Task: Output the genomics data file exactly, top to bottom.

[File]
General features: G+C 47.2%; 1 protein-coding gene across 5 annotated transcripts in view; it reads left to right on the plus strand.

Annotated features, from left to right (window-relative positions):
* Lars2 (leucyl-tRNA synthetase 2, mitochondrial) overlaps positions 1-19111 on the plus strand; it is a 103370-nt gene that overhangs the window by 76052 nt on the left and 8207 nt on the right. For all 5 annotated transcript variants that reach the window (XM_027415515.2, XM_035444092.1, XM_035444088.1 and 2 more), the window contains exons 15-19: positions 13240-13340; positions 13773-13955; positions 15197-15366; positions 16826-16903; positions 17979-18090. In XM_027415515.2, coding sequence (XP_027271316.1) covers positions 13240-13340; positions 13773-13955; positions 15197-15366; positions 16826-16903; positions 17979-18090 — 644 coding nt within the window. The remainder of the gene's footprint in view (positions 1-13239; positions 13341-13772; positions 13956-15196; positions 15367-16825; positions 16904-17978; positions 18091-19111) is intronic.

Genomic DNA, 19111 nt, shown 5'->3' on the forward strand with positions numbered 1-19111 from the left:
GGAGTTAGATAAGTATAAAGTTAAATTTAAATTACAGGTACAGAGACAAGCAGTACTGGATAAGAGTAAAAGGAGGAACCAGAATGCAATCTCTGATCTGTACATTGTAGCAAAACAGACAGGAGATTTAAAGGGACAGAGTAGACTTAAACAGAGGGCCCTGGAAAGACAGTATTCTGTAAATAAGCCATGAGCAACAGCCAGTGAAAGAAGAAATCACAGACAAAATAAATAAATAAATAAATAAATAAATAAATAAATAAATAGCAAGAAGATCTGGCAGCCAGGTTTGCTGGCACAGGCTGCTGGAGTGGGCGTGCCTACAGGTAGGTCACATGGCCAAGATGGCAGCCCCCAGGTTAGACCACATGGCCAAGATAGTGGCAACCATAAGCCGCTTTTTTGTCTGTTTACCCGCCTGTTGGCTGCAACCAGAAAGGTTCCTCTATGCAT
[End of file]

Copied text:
General features: G+C 47.2%; 1 protein-coding gene across 5 annotated transcripts in view; it reads left to right on the plus strand.

Annotated features, from left to right (window-relative positions):
* Lars2 (leucyl-tRNA synthetase 2, mitochondrial) overlaps positions 1-19111 on the plus strand; it is a 103370-nt gene that overhangs the window by 76052 nt on the left and 8207 nt on the right. For all 5 annotated transcript variants that reach the window (XM_027415515.2, XM_035444092.1, XM_035444088.1 and 2 more), the window contains exons 15-19: positions 13240-13340; positions 13773-13955; positions 15197-15366; positions 16826-16903; positions 17979-18090. In XM_027415515.2, coding sequence (XP_027271316.1) covers positions 13240-13340; positions 13773-13955; positions 15197-15366; positions 16826-16903; positions 17979-18090 — 644 coding nt within the window. The remainder of the gene's footprint in view (positions 1-13239; positions 13341-13772; positions 13956-15196; positions 15367-16825; positions 16904-17978; positions 18091-19111) is intronic.

Genomic DNA, 19111 nt, shown 5'->3' on the forward strand with positions numbered 1-19111 from the left:
GGAGTTAGATAAGTATAAAGTTAAATTTAAATTACAGGTACAGAGACAAGCAGTACTGGATAAGAGTAAAAGGAGGAACCAGAATGCAATCTCTGATCTGTACATTGTAGCAAAACAGACAGGAGATTTAAAGGGACAGAGTAGACTTAAACAGAGGGCCCTGGAAAGACAGTATTCTGTAAATAAGCCATGAGCAACAGCCAGTGAAAGAAGAAATCACAGACAAAATAAATAAATAAATAAATAAATAAATAAATAAATAAATAGCAAGAAGATCTGGCAGCCAGGTTTGCTGGCACAGGCTGCTGGAGTGGGCGTGCCTACAGGTAGGTCACATGGCCAAGATGGCAGCCCCCAGGTTAGACCACATGGCCAAGATAGTGGCAACCATAAGCCGCTTTTTTGTCTGTTTACCCGCCTGTTGGCTGCAACCAGAAAGGTTCCTCTATGCAT